Data analytics requires a myriad of skills and an environment that cultivates innovation. How should leaders be setting up their teams?
The goal of the Data Analyst is to problem-solve and drive improvements through learning. It is rare to have well-established methodologies for the extraction of meaningful insights from data, or clear-cut guidelines for the implementation of novel algorithms in applications such as text classification, recommender systems, and image processing. Experimentation, trial and error, and iteration is required in order to determine optimal models and their parameters.
This requires an array of hard skills and technical know-how, as well as soft skills such as being highly collaborative. Familiarity and appreciation of the scientific method is also key to ensuring that solutions developed meet the requirements of the business.
Companies trying to dip their toes into the Data Analytics space by hiring a single person fresh out of university, or new to the field are finding that this formula does not work. Recent graduates don’t usually have the business acumen and leadership experience that is required to manage analytics projects in an organisation. Alternatively, seeking unicorn candidates, with the necessary level of methodical thinking, programming skills, statistical knowledge, and specialised business expertise, is difficult and expensive.
A more reasonable approach is to define the skillsets your Data Analytics program needs, and build a team of individuals with diverse primary strengths, which complement each other. Importance should be given to finding and taking advantage of the required skills in a number of individuals, and nurturing this talent in support of business goals.
Once companies recognise the need for a team approach, a common trap that many businesses fall into is trying to optimise teams for productivity gains by functionalising their jobs. This leads to the definition of specialised roles, such as: big data engineer, statistician, or business intelligence specialist.
This tendency stems from the well-established concept that division of labour drives efficiencies because personnel become highly specialised in their work and are thus able to execute tasks more quickly. However, in terms of value creation in businesses, the role of Data & Analytics is not to execute. The Data Analyst does not carry out a predefined set of tasks in support of product or service delivery. Rather, the goal is to develop profound new business capabilities.
In order to encourage learning and iteration, the focus should be on developing people with broad responsibilities, agnostic to technical function. An individual joining the company with primarily programming skills must be encouraged to perform diverse functions: from conception to modelling to implementation to measurement. Likewise, individuals with other primary skills.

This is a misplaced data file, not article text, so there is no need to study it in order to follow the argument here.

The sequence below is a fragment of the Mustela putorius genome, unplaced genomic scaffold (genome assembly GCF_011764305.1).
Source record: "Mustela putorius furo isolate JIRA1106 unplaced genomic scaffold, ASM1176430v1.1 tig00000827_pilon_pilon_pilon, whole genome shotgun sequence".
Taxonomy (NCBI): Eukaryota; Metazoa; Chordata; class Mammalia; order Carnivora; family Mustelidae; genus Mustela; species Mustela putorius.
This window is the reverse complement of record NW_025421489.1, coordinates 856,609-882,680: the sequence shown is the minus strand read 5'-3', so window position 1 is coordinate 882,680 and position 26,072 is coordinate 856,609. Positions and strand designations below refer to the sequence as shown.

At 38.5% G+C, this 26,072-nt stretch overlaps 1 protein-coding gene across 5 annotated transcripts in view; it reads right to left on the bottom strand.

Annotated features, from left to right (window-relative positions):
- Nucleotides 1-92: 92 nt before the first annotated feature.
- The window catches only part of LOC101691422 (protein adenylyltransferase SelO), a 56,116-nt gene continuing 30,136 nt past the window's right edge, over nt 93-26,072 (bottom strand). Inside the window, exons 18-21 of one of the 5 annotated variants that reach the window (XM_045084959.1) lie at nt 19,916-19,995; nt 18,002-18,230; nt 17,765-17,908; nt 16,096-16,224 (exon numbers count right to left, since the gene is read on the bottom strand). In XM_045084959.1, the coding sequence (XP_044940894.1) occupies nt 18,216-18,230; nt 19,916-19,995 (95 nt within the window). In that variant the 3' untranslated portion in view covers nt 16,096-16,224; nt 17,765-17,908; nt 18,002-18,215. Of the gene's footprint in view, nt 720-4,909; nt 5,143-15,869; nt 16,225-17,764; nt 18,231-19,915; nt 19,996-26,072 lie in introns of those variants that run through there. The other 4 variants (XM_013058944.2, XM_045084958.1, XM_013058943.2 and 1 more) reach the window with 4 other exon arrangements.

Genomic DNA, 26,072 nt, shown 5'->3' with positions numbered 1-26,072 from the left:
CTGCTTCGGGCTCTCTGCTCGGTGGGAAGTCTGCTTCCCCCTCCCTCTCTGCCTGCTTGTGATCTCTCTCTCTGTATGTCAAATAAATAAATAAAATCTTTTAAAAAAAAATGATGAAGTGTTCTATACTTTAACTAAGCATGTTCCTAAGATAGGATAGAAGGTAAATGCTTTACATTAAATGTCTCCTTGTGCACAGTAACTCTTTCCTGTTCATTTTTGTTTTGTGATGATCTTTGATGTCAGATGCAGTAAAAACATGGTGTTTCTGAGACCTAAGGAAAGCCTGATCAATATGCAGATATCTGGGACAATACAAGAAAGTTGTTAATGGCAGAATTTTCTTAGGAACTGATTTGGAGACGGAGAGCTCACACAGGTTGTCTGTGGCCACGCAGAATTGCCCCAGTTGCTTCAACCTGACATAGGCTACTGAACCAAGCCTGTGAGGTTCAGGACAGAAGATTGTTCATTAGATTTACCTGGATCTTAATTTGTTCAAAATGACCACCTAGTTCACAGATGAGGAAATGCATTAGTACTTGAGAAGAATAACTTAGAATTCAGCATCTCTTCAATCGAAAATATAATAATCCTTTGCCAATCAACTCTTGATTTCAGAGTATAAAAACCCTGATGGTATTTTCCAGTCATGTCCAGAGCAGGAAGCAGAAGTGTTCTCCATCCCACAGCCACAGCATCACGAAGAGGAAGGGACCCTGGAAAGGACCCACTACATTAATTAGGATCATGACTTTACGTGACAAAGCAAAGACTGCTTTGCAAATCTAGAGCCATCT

The key message is that in order to flourish, Data Analytics teams require first and foremost generalists, with a broad understanding of many numerical and computer techniques, and capable of working across various business functions
The above must not detract from the importance of specialists within the team context. Depending on the maturity of the Data Analytics program and the associated needs of the business, a move towards more function-based division of labour may be warranted. However, this will always come at the expense of innovation.
Every cultural and technological revolution throughout history has been characterised by intense periods of innovation and creativity; be it the renaissance, driving rapid evolution in philosophy, literature, and art, or be it the industrial revolutions. In order to access the full benefits of the data revolution business leaders must build Data Analytics teams, prioritising the development of generalists. Advantages arise from a generalist team approach. The cross-pollination of ideas and viewpoints arising from practitioners with different backgrounds, speaking the same language, drives innovation- a necessity for success in a field in a constant state of change. The most recent developments of which are arising from the advent of Big Data, from the Internet of Things, and from Artificial Intelligence
© 2019 KPMG, a Malta civil partnership and a member firm of the KPMG network of independent member firms affiliated with KPMG International, a Swiss cooperative. All rights reserved.
KPMG International Cooperative (“KPMG International”) is a Swiss entity. Member firms of the KPMG network of independent firms are affiliated with KPMG International. KPMG International provides no client services. No member firm has any authority to obligate or bind KPMG International or any other member firm vis-à-vis third parties, nor does KPMG International have any such authority to obligate or bind any member firm.